At long last, the Kershaw Cryo. This is another one of those Hinderer/KAI collabs that tantalized knife collectors back at SHOT Show 2011 (or was it 2012? the years just blend together). Whichever year it was, we waited what seemed like forever for this little knife. Finally, after eons of patiently waiting, this much anticipated design hit the shelves. Reactions ran the gamut from exalted praise to abject horror.
I’m not going to lie, the mixed reviews turned me off from checking out a knife I was initially stoked about. But then I realized, “Hey, that’s what I do – I check out knives.” And I’m guessing people want a review on this one, so I finally picked one up. So lets just get on with my review of the Rick Hinderer designed Kershaw Cryo.
General Dimensions and Blade Details
The Cryo has an overall length of 6.5″, it features a 2.75″ blade, and it weighs 4.2 ounces. This is a small (albeit chunky) folder primarily meant for EDC. I’ve been carrying mine as an EDC blade, and it gets the job done. Guys who like larger knives will probably want something else, and guys who like lightweight knives will also probably find something lacking in the footprint of the Cryo. Personally? I don’t mind the weight and have a soft spot for small knives – this made for a reasonable EDC in my book.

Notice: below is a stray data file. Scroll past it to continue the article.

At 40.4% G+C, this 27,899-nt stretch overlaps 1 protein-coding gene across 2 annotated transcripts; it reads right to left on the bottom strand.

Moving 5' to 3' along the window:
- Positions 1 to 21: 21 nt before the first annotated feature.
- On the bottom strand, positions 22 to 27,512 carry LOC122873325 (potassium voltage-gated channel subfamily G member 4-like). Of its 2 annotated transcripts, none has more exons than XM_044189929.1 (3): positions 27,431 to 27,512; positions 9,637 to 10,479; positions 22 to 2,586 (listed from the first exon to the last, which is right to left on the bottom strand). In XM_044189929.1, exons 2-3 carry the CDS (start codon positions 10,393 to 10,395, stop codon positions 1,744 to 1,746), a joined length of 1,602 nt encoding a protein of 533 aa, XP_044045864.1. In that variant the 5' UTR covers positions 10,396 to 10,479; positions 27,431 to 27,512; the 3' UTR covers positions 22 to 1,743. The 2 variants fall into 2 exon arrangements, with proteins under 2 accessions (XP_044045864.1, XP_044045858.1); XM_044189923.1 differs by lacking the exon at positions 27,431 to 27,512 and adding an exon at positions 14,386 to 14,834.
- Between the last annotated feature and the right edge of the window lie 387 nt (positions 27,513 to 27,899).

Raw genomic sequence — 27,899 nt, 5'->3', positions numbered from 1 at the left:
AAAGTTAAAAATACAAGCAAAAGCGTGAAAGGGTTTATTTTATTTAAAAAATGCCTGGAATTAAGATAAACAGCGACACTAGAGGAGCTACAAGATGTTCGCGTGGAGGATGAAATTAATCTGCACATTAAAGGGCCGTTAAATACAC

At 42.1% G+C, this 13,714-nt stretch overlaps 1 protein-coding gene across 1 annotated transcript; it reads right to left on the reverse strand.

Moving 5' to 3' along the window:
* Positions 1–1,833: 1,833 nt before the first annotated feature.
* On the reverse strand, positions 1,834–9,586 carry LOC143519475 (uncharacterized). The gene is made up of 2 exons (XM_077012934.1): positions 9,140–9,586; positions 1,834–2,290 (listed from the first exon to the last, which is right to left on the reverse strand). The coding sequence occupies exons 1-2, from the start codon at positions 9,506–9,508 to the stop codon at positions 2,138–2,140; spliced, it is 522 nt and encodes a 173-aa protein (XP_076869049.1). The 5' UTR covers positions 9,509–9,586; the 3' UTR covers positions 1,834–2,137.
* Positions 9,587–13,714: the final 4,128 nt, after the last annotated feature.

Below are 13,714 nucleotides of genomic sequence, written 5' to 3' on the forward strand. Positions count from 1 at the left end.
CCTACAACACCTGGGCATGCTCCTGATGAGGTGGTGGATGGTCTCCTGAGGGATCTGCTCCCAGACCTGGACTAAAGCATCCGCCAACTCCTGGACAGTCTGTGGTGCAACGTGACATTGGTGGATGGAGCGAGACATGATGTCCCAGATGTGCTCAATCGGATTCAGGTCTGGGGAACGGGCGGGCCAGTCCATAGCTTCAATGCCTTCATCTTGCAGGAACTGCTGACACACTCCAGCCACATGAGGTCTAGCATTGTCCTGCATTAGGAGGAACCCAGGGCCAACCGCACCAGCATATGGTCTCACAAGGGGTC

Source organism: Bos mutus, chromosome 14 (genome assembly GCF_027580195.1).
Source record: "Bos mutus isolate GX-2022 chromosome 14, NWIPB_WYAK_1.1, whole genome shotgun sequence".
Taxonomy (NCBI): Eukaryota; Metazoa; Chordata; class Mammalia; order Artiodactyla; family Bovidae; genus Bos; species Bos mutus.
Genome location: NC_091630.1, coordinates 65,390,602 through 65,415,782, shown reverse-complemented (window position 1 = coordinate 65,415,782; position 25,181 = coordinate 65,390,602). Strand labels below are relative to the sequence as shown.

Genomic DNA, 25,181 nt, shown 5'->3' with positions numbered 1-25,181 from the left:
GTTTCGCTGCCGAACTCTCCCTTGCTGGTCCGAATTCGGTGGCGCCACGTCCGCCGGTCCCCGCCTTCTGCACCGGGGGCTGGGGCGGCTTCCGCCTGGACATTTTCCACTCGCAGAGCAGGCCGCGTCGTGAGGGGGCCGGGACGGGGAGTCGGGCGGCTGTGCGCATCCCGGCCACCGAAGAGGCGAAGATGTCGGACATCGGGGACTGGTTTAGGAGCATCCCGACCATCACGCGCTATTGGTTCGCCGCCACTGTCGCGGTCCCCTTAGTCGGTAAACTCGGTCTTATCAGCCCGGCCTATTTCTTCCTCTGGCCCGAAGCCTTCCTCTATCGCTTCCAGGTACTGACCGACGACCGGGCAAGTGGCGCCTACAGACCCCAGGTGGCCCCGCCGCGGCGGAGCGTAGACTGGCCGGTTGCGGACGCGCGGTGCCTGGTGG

The blade is an attractive drop point design, reminiscent of Rick’s other creations (and collaborations with KAI, including the ZT 0550 and ZT 0560). You have a good amount of belly, a small swedge, and a high hollow grind. The Cryo has a fine tip and gets reasonably thin behind the edge. It makes for a capable slicer when working with materials like leather and cardboard. The entire knife (blade and handles) have been given a gray titanium carbo-nitride coating. It’s an attractive finish and a refreshing departure from Kershaw’s standard value folder formula of a black FRN handle with a plain bead-blasted blade.